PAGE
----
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Jun 15, 2011 04:53 PM

Of All-Clad & Steaks

I've always more or less adhered to All-Clad's rec that you don't use anything above medium heat with their SS cookware. I do go a notch or notch-and-a-half above when browning meat. Always worked brilliantly. However, I like a deeply browned yet rare steak---the kind you get from a truly hot pan smoking up the house. Is this feasible with All-Clad? If I don't mind using a bunch of Bar Keeper's Friend and some elbow grease to deal with the aftermath, will I actually do any damage to the pan by "overheating" it?

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  1. "will I actually do any damage to the pan by "overheating" it?"

    You could if you really overheat it. Just use any inexpensive cast iron or carbon steel pan.... they do a much better job than All Clad.

    1. I would save the AC for basic searing and de-glazing, and go with a heavy carbon steel for real action. It's not as heavy as cast iron, and can do the job quite well. Oven ready too - esp if you want an oven finish. Takes a good seasoning fairly quickly and washes up easily with a paper towel or green meanie for any bits that stick. I use several versions of deBuyer, not the mineral line that seems to be popping up everywhere, but the Carbonne Plus line. Not sure there's much difference, but I've had mine for quite a while before the mineral debuted.

      You can getting them smokin' hot and they can almost smoke you out of your kitchen. Get the vent going and open your windows!

      Perfect for anything a diner flat top can do: eggs, bacon, home fries, etc. etc.

      7 Replies
      1. re: breadchick

        Thanks, breadchick. That's kind of what I was thinking, but it just strikes me as so odd that such expensive pans with such a large market presence aren't all-purpose.

        I've been eyeballing that DeBuyer stuff for awhile. I think your rec might be the final nudge to get me to pick up a piece. Since you don't use soap, do you have any problems with lingering odors? My cast iron is pretty much reserved for cornbread.

        1. re: eight_inch_pestle

          Marketing is very pervasive. AC is a strong leader in high end cookware, and does have its place. I have a huge AC collection. However, when I wanted to replace my non-stick, I just happened to be watching (of all things ) Diner Drive ins and Dives on Foodtv. I noticed how no matter what was dumped on their flat tops, it was as non-stick as it gets. Thought about cooking on our grill and the same thing. Light bulb moment.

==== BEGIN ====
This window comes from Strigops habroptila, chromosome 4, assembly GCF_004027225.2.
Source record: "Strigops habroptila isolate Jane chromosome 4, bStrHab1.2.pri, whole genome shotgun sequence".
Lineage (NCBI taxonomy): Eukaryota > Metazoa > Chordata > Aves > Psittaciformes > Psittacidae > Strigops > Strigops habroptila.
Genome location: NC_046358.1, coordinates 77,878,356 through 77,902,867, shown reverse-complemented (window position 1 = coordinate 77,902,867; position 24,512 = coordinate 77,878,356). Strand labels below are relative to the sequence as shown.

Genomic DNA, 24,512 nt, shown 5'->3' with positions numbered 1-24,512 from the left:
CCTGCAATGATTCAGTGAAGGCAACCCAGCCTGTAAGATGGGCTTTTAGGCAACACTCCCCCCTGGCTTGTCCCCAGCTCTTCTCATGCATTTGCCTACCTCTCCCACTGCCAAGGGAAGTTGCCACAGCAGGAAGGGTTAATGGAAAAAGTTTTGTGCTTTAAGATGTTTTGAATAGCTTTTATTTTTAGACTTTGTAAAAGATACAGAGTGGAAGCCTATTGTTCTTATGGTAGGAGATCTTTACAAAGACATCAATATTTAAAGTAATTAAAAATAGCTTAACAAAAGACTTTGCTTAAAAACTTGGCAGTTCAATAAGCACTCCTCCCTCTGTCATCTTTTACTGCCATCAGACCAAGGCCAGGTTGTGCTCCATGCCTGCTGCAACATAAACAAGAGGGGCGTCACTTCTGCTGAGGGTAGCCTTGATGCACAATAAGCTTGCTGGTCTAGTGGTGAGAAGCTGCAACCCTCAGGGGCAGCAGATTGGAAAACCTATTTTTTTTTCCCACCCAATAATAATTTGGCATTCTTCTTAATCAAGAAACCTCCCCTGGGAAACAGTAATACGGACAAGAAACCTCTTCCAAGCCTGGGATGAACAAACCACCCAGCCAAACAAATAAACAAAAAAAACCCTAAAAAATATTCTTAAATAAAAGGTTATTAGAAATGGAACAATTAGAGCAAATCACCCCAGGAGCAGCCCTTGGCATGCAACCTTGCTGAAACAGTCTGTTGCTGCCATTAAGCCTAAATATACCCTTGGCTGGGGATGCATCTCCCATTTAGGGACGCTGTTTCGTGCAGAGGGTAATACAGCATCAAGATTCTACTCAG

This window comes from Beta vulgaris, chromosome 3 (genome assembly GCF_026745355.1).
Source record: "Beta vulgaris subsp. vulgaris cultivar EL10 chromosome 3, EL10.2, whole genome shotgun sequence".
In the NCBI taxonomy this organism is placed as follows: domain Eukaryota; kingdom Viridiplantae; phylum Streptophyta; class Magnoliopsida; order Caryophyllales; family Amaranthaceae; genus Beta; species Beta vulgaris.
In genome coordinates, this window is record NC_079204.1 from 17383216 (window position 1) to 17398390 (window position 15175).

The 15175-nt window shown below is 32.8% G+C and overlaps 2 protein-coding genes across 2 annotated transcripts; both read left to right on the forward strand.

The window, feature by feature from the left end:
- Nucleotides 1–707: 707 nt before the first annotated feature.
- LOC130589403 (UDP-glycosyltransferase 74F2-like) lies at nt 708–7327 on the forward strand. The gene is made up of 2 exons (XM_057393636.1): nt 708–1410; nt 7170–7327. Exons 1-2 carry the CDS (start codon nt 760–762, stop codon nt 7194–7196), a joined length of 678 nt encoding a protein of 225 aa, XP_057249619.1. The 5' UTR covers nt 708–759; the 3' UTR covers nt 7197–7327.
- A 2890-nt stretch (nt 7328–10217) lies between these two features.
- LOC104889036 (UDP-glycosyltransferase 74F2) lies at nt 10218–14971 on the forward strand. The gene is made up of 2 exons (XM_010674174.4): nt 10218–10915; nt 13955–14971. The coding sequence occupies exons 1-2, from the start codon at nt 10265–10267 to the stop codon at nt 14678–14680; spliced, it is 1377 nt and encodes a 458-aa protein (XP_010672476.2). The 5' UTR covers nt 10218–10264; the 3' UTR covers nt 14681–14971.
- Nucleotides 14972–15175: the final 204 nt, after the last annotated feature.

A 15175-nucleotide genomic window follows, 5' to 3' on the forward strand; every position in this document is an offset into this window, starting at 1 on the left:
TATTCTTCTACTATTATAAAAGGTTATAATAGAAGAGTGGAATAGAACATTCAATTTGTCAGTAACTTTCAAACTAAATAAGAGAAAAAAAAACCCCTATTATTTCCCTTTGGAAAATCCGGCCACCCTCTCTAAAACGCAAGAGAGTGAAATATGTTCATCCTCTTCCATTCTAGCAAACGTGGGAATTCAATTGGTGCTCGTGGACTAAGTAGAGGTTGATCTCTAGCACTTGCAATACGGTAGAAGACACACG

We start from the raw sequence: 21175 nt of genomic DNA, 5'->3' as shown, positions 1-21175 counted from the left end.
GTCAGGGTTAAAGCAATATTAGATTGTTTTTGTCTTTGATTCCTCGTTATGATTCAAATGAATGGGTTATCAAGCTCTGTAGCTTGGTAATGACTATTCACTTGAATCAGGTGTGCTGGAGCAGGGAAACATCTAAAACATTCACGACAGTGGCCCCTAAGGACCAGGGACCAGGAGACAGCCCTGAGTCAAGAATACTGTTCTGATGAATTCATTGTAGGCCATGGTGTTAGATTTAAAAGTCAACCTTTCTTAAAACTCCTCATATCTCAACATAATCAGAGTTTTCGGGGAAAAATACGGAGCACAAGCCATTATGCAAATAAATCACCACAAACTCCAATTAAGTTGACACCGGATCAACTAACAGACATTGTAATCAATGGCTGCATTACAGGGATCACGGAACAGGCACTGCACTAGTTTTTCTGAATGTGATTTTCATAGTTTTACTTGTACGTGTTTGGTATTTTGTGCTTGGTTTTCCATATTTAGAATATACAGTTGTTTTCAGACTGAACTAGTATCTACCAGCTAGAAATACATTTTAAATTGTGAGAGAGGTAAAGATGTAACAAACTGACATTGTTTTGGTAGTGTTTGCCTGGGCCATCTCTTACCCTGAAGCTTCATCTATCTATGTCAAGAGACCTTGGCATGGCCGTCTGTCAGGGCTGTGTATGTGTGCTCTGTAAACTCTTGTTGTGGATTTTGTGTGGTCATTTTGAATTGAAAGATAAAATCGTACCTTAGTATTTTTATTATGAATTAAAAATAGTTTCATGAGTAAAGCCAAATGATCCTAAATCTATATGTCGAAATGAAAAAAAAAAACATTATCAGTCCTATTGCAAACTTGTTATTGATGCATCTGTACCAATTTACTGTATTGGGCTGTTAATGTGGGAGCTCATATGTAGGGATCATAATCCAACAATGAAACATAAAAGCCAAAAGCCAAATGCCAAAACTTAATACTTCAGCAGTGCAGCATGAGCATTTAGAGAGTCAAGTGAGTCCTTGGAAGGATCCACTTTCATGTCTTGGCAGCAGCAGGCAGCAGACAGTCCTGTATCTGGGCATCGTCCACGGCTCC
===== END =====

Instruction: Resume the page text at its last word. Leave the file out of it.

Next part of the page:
I've cooked fish in mine, and I haven't noticed any lingering odors. Once the pan is heated dry (and I crank it up to smoking) it seems to lift any odors. That's just my experience, though.

          Good luck with whatever you decide to do!

          1. re: breadchick

            Love that your light bulb moment came from good old Triple-D, breadchick. "Best revelation/tip from most unlikely source" has lots of potential as a stellar CH thread.

          2. re: eight_inch_pestle

            "it just strikes me as so odd that such expensive pans with such a large market presence aren't all-purpose."

            Expensive + Large Volume Sale = All Purpose?!?!

            Sorry, that is bad logic. Le Creuset cookware are expensive and have a really good market share, but it is far from all purpose.

            1. re: Chemicalkinetics

              +1, expensive doesn't mean all purpose, a Ferrari is far from all purpose . . .

              Just pick up a $12 Lodge Cast Iron skillet at Walmart and have at it. Check out Alton Browns steak recipe using a cast iron skillet, should give you exactly the type of steak you like.

              1. re: Chemicalkinetics

                I'm not interested in a logic debate, ck. I'd bet (and win) a good deal of money that many, many people walk out of Williams & Sonoma loaded down with All-Clad without realizing (or being told) that they need to buy additional pans for high-heat cooking. On the other hand, no one would mistake a Ferrari for a family vehicle or an enameled cast-iron Le Creuset casserole for an all-purpose vessel. To the average person, an All-Clad skillet looks and feels like an everyday, all-purpose skillet.

                My intent wasn't to start a whole thing about All-Clad. I've had some for years and love it. And I know how to cook a steak beautifully. I was merely looking for some good advice on whether I could cook steaks in All-Clad when my usual steak pan is otherwise occupied. Breadchick kindly provided that advice.

                1. re: eight_inch_pestle

                  I have cooked a number of steaks black and blue (or black and bloody) in an AC copper core saute pan and a Mauviel 7 layer M'Cook stainless saute pan and a Winco Apollo fry pan and de-glaze all the hot pans with wine. I have not had heat discoloration or warping in any of the pans.

                  The thermal mass of a heavy cast iron pan combined with it's durability to withstand high heat does have advantages for searing and braising, but I would not be afraid of using AC pans in general for high heat searing.

            1. re: subal

              Gotta love rouxbe. As mentioned, I brown and cook meat and poultry in All-Clad all the time with great results. My favorite pans for the job, actually.

              1. re: subal

                Agreed! The Rouxbe panfrying video lesson is well worth the effort. Thanks subal

              2. For high heat searing I use a Staub 10 inch enameled cast iron skillet. It is a pain to clean, but it sears steak so well. I would not subject my A-C to that punishment. My advice would be to use cast iron or a DeBuyer pan.

                1. Why not grill steak steaks? As in an outdoor grill